Between The Buried And Me - "Best Of" (Boxed Set)
"Best Of" track listing:
2. Ad a Dglgmut
4. Shevanel Take 2
6. Selkies: The Endless Obsession
7. All Bodies
8. Backwards Marathon
9. Foam Born A: The Backtrack
10. Foam Born B: The Decade of Statues
11. Prequel to the Sequel
13. White Walls
3. Mordecai (live)
4. Shevanel Cut a Flip (live)
5. Backwards Marathon (live)
6. Ad a Dglgmut (live)
7. Selkies: The Endless Obsession (live)
1. Mordecai (music video)
2. Alaska (music video)
3. Obfuscation (music video)
4. Synesthesia (Colors companion film)
Reviewed by Progressivity_In_All on May 28, 2011
Let’s get something out of the way: "Best Of" albums are largely outdated. With the ability to create custom playlists on digital music players, anybody can make their own Best Of of a band’s discography by just moving files around. For a Best Of to really stand out for a metal band, a record label has to give the listener some incentive to buy it and want to buy the previous albums. Otherwise, only new listeners would really have any use for it.
Victory Records released Between the Buried and Me's "Best Of" on March 29th, 2011, just a week or so before the band released "The Parallax: Hypersleep Dialogues" through Metal Blade. Victory opted to put four songs from "The Silent Circus," four songs from "Alaska," five songs from "Colors," and two songs from "The Great Misdirect" on two discs along with five live songs from "Colors Live." Unfortunately, the only reason to get this compilation is that the bonus DVD has a "Colors" film companion entitled "Synesthesia." The music videos beside it on the DVD are already available on YouTube.
Don't get me wrong: the songs are high quality. If this is your first listen to Between the Buried and Me, you'll be introduced to a whirlwind of death metal, bright clean vocals, and the kind of instrument technicality that would make progressive kings King Crimson proud. It's no wonder that the band actually recorded a cover of King Crimson's "Three of a Perfect Pair," on the cover album, "The Anatomy Of," though no songs from that record made it on to this Best Of.
In principle, putting out a compilation album after only five regular releases and one live release is ridiculous if the band is still making music together. Further, Victory's compilation doesn’t even include music from the band's first disc, likely because that album wasn’t released by Victory. Even more, calling it Between The Buried And Me’s "Best Of" is presumptuous. It’s saying, "these are the best songs this band made." With the band pushing forward with new music, one can only assume that Victory records meant this as a "Best of the Victory Years" Between The Buried And Me album.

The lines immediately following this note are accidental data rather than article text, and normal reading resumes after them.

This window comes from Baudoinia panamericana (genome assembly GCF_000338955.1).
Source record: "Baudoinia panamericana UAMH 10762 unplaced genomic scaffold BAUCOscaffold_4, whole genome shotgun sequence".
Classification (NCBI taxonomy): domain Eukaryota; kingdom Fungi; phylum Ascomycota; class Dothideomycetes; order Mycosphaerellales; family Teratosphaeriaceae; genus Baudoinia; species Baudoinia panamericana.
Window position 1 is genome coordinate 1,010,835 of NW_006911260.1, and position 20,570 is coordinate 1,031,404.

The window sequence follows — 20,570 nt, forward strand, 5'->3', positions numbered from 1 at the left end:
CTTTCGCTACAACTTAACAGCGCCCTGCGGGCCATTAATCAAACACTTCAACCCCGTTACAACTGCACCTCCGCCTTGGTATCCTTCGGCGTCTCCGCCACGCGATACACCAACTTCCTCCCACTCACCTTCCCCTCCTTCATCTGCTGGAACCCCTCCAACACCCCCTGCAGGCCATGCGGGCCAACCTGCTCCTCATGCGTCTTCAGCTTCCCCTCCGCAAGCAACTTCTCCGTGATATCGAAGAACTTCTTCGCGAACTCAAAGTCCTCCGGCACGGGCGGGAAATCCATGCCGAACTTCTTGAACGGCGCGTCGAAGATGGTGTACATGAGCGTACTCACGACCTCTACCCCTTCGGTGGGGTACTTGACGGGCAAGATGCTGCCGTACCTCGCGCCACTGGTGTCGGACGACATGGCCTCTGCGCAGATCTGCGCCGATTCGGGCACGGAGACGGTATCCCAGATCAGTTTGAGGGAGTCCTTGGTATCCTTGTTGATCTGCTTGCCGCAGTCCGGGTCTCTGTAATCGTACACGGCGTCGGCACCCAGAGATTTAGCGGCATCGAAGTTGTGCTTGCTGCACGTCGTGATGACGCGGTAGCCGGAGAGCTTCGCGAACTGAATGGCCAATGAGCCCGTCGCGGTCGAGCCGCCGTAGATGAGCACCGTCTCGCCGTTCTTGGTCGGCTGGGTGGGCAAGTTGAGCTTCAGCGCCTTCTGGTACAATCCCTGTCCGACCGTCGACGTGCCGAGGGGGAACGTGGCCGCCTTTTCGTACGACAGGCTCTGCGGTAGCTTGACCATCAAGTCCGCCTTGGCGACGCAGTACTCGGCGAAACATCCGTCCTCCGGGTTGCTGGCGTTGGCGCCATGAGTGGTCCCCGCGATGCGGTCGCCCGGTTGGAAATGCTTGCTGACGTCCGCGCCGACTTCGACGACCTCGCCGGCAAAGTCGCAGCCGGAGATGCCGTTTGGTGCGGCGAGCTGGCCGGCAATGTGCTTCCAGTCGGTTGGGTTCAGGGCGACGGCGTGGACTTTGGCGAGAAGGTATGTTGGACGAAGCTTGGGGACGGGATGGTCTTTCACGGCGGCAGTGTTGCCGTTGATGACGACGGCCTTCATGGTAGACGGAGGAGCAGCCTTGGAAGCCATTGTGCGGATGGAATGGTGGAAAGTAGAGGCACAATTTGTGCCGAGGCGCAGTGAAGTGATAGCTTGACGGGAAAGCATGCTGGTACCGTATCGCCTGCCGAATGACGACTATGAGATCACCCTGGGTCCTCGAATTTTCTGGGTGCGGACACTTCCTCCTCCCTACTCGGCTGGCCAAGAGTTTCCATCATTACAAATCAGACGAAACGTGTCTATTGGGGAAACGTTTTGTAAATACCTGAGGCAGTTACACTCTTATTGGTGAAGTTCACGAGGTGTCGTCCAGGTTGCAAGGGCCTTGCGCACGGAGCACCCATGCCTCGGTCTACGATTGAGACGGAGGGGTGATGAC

The packaging of the release comes with some hidden images that you need an included spectral decoder to see, but isn’t noteworthy. This begs the question, "Why don’t you just pick up one of the albums instead of this compilation?" Well… Why don’t you? If you can do without the bonus video, "Synesthesia," you’d be doing yourself a favor. Between the Buried and Me is a band whose music is best taken from start to finish, undivided. The band had nothing to do with this Best Of, so go ahead and look to our reviews of "Colors," "The Great Misdirect," and "The Parallax: Hypersleep Dialogues" if you're looking for an idea of what this band is all about.
Highs: Gives you some of the best songs of the band’s discography up to "The Great Misdirect" on two CDs, along with a bonus DVD.
Lows: Doesn’t include any songs from the band’s first album.
Bottom line: If you have no idea what Between The Buried And Me sounds like or what it's done over the past decade, this is a quality, if lazy, overview of the band's evolution, with a bonus DVD.
Get more info including news, reviews, interviews, links, etc. on our Between The Buried And Me band page.